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Archbishop Lahham : “The Syrian refugees feel visited”

Archbishop Lahham : “The Syrian refugees feel visited”

Mgr-LahhamJordan – A delegation of ten French  representatives of humanitarian organizations, and Christian and Muslim leaders visited Jordan on Sunday, October 6, to meet some of the 1.2 million Syrian refugees.  Below is the text of an interview with Archbishop Maroun Lahham, Patriarchal Vicar for Jordan with the French daily La Croix: 

La Croix (LC): What is your understanding of a visit of an interfaith delegation from France, with a message of peace and solidarity, at a time when the Middle East continues to live and endure the shockwave of the Syrian conflict ?

Archbishop Lahham (AL): It is always positive for families who are suffering to see that they are not forgotten and feel they are supported.  Nobody is expecting a miracle, but at least in an evangelical sense, the refugees feel “visited.” The fact that the group includes Christians and Muslims has a strong resonance for our Arab countries.  To my knowledge, this is the first time since the beginning of the Syrian conflict that such a delegation comes to visit the Syrian refugees. It is morally encouraging.

LC: Do you fear the mass departure of  Christians from Syria, as we have seen them flee Iraq in the same manner in recent years?

AL: Fears, yes of course.  But it is necessary to repeat that: “If Christians are suffering and they may sometimes die, it is primarily because they are Syrians.  Early in the conflict, they have suffered in the same way as Muslims.  Everyone is affected, that, we must not forget. The arrival of fundamentalist movements worsened their difficulties and enormously weakened their presence and is still happening today, they are being targeted because of their Christian affiliation.

LC: Do you not see the early signs of an Iraqi-related scenario ?

AL: There is no comparison between the two situations.  The war in Iraq was not internal.  It was a conflict from outside, one based on a lie by the Americans who wanted to destroy Iraq.  In Syria, the heart of the war is a population that can no longer bear the tyranny of a president.

The entry of Islamist movements and Western powers has complicated the situation.  Yes we are afraid.  Yes, the extremists can make themselves heard.  Their omnipresence, is it enough to conclude that they represent the will of the majority?  I do not think so.  Even if the Assad regime falls, I doubt that an Islamist government could succeed him.  Their failure in Egypt and in Tunisia are clear lessons that we can learn from: the Islamists are not capable of governing.  Despite efficient social programs,  economic and political strength and competence are weak.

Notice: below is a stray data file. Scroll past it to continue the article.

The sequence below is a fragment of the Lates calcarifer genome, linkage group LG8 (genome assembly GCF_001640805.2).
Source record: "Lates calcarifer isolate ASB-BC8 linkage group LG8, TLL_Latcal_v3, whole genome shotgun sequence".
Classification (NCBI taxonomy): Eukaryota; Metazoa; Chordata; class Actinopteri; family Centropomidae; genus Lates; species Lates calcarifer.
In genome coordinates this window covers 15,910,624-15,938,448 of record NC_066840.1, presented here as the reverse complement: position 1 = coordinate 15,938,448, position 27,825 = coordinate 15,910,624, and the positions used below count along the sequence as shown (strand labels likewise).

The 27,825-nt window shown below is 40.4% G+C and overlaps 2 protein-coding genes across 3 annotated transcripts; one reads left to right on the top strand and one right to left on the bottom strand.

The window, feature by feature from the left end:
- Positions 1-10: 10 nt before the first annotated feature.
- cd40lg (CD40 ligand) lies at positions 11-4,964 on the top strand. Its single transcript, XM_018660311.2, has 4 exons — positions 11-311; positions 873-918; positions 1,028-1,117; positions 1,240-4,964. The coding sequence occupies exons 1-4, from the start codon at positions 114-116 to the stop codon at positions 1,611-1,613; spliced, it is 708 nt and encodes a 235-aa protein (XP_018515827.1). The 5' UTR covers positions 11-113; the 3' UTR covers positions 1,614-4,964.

LC: What issues of coexistence in the Arab World would concern the West, especially France ?

AL: The West is concerned about the future of the East, and vice versa.  The major difference between the plurality in the Arab and Western world, is that here, Christians are all natives of the country.  They are Jordanians, Syrians, Palestinians.   In Europe, the majority of Muslims, even if they are naturalized and although are born there, they originally are from other countries to which they remain culturally attached.  However, I remain convinced that these are the Muslims in Europe who can allow Islam to integrate a pluralist notion.

The minority experience leads us to recognize ourselves one among others.  However, this sense of minority does not exist in the Muslim Arab majority societies in  the Middle East.  I hope that France, with its opening, can provide an opportunity for European Islam to develop as a minority and be opened to ‘otherness.’  Europe can contribute to the opening of Islam to modernity.

LC: At the time of the assumption of a new international summit on Syria seems uncertain, what message would you want to convey to the West?

AL: I would say frankly: think of the good of the Syrian people and not your political and economical interests.  The important thing is not to side with one or the other, but to help each other to reach a solution that would save and allow Syria to stop and end the  killings.  Forget about your military bases, your economical interests.  Forget about your strategies, and pray for peace.

Compiled by François-Xavier Maigre (in Amman)

Source : La Croix